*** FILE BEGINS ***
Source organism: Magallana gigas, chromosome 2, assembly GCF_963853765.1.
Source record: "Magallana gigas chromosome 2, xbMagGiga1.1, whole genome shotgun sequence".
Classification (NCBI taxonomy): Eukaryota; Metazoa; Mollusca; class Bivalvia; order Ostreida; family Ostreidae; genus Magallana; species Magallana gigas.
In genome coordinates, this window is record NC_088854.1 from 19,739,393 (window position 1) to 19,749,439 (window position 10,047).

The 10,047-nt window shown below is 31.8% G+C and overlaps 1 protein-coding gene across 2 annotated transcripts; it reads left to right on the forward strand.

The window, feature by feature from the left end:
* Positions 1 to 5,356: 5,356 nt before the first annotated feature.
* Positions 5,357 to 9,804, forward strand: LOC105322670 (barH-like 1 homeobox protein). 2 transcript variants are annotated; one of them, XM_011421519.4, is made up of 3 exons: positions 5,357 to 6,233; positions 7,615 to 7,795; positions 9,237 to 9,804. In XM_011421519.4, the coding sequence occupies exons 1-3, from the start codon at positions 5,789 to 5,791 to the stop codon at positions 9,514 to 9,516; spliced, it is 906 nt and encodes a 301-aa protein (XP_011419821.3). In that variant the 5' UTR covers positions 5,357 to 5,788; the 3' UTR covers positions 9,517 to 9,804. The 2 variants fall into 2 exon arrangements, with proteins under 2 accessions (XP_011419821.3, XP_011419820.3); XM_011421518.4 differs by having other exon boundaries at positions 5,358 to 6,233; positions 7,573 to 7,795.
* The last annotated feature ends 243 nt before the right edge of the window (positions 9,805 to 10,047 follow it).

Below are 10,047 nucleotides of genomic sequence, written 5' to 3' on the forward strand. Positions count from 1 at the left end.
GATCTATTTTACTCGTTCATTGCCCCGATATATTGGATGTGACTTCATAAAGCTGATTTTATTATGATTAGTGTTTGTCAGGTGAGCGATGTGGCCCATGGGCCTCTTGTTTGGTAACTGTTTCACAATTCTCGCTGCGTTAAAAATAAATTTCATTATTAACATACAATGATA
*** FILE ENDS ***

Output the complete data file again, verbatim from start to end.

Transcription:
Source organism: Magallana gigas, chromosome 2, assembly GCF_963853765.1.
Source record: "Magallana gigas chromosome 2, xbMagGiga1.1, whole genome shotgun sequence".
Classification (NCBI taxonomy): Eukaryota; Metazoa; Mollusca; class Bivalvia; order Ostreida; family Ostreidae; genus Magallana; species Magallana gigas.
In genome coordinates, this window is record NC_088854.1 from 19,739,393 (window position 1) to 19,749,439 (window position 10,047).

The 10,047-nt window shown below is 31.8% G+C and overlaps 1 protein-coding gene across 2 annotated transcripts; it reads left to right on the forward strand.

The window, feature by feature from the left end:
* Positions 1 to 5,356: 5,356 nt before the first annotated feature.
* Positions 5,357 to 9,804, forward strand: LOC105322670 (barH-like 1 homeobox protein). 2 transcript variants are annotated; one of them, XM_011421519.4, is made up of 3 exons: positions 5,357 to 6,233; positions 7,615 to 7,795; positions 9,237 to 9,804. In XM_011421519.4, the coding sequence occupies exons 1-3, from the start codon at positions 5,789 to 5,791 to the stop codon at positions 9,514 to 9,516; spliced, it is 906 nt and encodes a 301-aa protein (XP_011419821.3). In that variant the 5' UTR covers positions 5,357 to 5,788; the 3' UTR covers positions 9,517 to 9,804. The 2 variants fall into 2 exon arrangements, with proteins under 2 accessions (XP_011419821.3, XP_011419820.3); XM_011421518.4 differs by having other exon boundaries at positions 5,358 to 6,233; positions 7,573 to 7,795.
* The last annotated feature ends 243 nt before the right edge of the window (positions 9,805 to 10,047 follow it).

Below are 10,047 nucleotides of genomic sequence, written 5' to 3' on the forward strand. Positions count from 1 at the left end.
GATCTATTTTACTCGTTCATTGCCCCGATATATTGGATGTGACTTCATAAAGCTGATTTTATTATGATTAGTGTTTGTCAGGTGAGCGATGTGGCCCATGGGCCTCTTGTTTGGTAACTGTTTCACAATTCTCGCTGCGTTAAAAATAAATTTCATTATTAACATACAATGATA